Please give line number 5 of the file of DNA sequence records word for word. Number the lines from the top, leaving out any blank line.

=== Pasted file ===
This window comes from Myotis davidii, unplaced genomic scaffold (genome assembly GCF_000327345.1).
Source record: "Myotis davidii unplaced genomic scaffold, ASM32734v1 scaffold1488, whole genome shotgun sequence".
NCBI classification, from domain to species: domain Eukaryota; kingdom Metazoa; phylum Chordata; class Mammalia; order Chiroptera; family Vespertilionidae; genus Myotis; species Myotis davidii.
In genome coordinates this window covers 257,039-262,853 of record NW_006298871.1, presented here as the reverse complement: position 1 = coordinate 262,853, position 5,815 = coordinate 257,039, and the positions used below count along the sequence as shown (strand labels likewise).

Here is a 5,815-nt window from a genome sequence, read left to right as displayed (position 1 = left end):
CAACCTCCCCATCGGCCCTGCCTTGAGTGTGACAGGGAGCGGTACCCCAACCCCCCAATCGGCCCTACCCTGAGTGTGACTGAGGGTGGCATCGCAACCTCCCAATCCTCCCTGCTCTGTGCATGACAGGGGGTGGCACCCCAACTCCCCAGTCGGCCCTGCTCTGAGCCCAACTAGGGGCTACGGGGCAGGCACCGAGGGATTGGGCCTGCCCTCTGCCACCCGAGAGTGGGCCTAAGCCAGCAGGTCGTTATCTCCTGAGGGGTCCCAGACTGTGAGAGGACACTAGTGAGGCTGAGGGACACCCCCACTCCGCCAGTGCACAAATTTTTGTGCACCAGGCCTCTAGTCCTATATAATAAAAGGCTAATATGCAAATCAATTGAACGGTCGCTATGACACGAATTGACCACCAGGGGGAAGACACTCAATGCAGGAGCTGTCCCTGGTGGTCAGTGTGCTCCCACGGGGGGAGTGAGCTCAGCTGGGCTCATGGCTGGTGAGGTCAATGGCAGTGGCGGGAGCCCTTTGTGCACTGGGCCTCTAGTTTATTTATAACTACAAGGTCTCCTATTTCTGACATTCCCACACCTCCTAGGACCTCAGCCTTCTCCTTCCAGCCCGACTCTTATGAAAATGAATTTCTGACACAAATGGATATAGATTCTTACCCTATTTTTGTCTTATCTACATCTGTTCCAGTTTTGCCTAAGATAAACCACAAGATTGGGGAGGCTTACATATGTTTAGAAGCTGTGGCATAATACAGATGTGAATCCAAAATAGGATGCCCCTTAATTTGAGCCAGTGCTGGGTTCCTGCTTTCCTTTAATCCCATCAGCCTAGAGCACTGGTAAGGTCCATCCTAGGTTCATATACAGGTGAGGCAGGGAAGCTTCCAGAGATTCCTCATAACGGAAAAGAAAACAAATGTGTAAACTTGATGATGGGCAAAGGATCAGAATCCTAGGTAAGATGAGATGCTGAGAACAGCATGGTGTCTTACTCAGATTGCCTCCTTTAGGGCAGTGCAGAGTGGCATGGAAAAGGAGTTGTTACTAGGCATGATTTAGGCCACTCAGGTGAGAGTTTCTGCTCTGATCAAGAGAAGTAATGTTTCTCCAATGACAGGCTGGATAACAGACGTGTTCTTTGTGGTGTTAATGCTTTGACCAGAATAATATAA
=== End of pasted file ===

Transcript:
Here is a 5,815-nt window from a genome sequence, read left to right as displayed (position 1 = left end):